Hayley is a Ghost

Leave other people alone.

Posted on: November 11, 2011

water colour painting of a poppy Since I was a child I have visited the small town of Ypres in Belgium numerous times, and while there I have gone on to visit the numerous war memorials and burial sites where there are hundreds and hundreds of white crosses marking the burial place of soldiers killed in WW1 – allies and non-allies (whose grave markers are actually black squares laying on the floor). Then there is the Menin gate in the town centre itself that is covered with the names of those who are missing in action from WW1.

The poppy worn for remembrance has its origins in the poem ‘In Flanders Fields’ that was written by Lieutenant Colonel Colin McRae. I’ve visited the place McRae is said to have written the poem. It’s a very somber place. There are poppies everywhere.

This year I am not wearing a poppy on remembrance day. I haven’t got one because I haven’t been anywhere that has sold them.

It doesn’t mean I wont remember the people who have died in conflict – both troops and civilians, family and strangers…

A poppy is a symbol. A two minute silence is a symbolic action. You don’t need a poppy to remember and you don’t need a two minute silence to remember.

Shockingly to some, you don’t even need to remember. It is completely your choice and you shouldn’t have to face questions from people about why you’re not wearing a poppy or being silent.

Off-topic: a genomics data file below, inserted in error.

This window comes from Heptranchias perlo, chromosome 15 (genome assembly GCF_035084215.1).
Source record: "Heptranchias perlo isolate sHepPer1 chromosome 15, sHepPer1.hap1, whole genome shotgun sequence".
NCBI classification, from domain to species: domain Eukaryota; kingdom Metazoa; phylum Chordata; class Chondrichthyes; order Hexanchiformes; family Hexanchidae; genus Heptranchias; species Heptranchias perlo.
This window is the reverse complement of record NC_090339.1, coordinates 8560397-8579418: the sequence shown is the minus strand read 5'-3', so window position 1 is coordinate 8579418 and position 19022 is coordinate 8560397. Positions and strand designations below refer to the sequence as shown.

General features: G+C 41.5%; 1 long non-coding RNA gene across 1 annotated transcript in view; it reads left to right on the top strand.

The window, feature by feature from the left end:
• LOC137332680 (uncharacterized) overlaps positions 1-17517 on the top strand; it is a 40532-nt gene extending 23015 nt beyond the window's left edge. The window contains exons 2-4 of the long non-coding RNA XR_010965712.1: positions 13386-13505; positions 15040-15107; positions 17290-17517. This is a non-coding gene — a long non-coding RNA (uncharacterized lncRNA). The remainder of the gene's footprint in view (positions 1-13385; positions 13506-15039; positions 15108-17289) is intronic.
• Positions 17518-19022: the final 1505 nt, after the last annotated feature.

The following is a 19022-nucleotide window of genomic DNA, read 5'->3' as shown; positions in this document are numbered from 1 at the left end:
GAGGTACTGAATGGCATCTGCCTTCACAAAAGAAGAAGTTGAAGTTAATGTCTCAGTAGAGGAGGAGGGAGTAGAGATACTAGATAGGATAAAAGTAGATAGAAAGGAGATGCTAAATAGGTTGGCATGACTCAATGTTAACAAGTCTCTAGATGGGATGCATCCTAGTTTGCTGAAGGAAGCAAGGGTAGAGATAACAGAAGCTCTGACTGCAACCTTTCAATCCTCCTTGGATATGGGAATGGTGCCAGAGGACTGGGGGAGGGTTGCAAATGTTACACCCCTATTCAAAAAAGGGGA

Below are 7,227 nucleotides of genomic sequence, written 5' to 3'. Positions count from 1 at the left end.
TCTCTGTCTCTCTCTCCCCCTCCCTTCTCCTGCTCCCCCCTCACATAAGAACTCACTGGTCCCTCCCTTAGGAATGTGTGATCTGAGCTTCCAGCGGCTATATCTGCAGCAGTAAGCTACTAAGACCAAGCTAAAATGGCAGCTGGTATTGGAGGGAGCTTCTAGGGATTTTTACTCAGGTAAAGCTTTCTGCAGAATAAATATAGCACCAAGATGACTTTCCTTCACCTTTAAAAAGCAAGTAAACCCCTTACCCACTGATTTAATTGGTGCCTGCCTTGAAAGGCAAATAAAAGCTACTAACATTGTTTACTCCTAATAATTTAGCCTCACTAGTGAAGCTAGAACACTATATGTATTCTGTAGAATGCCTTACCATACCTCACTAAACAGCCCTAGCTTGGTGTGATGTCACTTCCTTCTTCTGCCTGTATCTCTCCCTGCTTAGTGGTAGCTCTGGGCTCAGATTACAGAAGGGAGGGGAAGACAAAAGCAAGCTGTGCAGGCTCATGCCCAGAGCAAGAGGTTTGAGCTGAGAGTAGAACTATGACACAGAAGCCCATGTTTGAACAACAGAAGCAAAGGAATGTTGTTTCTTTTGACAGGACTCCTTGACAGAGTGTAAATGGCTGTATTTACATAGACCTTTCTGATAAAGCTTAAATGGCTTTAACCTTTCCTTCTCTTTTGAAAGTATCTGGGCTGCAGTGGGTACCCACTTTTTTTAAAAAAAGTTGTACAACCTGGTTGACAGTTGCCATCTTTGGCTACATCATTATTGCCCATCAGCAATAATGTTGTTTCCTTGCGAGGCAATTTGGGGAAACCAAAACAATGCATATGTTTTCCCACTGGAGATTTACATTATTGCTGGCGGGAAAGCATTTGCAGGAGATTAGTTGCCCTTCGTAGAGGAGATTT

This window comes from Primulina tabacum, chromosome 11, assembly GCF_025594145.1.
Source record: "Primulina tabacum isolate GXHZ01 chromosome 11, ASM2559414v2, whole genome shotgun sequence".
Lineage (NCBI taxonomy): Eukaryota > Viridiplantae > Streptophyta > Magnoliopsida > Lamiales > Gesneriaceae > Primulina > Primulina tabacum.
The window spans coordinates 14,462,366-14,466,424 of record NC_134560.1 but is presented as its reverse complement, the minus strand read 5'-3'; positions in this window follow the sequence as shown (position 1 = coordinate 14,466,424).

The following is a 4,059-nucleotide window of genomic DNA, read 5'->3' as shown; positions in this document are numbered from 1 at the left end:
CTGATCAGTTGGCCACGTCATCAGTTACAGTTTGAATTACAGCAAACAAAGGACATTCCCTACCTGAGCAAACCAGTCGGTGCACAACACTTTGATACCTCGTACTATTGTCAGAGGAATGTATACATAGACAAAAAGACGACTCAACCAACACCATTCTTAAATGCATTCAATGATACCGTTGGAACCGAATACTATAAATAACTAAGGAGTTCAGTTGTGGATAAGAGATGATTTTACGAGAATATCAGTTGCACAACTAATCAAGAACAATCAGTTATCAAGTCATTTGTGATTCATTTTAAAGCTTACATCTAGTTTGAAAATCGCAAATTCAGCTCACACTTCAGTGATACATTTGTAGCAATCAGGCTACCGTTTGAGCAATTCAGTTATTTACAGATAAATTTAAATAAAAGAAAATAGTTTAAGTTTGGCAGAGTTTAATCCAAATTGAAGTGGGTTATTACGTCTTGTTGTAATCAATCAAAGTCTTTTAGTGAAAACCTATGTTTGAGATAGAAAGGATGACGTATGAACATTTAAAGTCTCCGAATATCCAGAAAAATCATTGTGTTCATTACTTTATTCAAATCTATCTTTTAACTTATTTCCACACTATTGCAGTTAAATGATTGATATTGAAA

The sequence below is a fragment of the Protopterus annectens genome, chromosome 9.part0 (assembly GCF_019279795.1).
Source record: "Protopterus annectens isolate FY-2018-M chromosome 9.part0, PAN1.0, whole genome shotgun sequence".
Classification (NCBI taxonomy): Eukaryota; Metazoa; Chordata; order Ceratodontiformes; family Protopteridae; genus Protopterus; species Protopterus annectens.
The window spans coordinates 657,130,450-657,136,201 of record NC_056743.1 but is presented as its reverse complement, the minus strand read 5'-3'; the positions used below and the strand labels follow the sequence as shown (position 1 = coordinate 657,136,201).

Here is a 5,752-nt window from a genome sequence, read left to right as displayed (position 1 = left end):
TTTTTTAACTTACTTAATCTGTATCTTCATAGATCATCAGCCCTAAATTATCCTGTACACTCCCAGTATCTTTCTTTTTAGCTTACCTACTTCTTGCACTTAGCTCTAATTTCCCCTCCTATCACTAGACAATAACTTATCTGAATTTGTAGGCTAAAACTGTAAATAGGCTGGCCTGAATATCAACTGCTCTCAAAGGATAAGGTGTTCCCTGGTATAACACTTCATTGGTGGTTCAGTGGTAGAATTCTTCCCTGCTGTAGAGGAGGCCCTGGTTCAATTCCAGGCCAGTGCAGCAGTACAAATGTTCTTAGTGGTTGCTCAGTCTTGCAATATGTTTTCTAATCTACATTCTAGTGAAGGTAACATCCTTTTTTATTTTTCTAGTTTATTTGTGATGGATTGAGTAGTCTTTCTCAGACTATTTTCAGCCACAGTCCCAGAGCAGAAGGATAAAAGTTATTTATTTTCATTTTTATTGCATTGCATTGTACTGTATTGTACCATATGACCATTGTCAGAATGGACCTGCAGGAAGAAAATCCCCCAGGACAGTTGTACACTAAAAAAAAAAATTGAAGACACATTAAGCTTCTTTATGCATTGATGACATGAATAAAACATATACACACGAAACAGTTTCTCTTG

If you’re one of those people who has stopped someone in the street or has questioned why someone isn’t wearing a poppy (which has happened to me twice), ask yourself why it is any of your business what another person chooses to do, and then walk away.

Perhaps if you are one those people who has posted on Facebook ‘you can either stand behind our troops or stand in front of them’ you can ask yourself what you are actually saying. We should agree with your view on war or be prepared to die?

If you really stand by that sentiment, you are a pretty horrifying person.

I’m afraid to break it to you, life isn’t that simple.  Actions and words and feelings and opinions are very complicated.

Some people will wear a poppy, some people wont wear a poppy. It’s not problem. Some will remember with or without a poppy and some wont take the minutes to remember at all. It’s their choice and not yours. It’s called ‘freedom of expression’ and it’s a basic human right.

Deal with it.

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5 Responses to "Leave other people alone."

You’re right – life isn’t that simple. I support our armed forces in a defensive role but not in one that is offensive, lapdogging the US and unnecessary. It’s why I don’t give to Help For Heroes and don’t buy a poppy any more. If I could guarantee that my £ would reach veterans from the Falklands War and WWII then I would reconsider. The irony is that given my interest in history and human rights I probably think more about (and of) the dead than those people who are giving dirty looks to the non-poppied amongst us.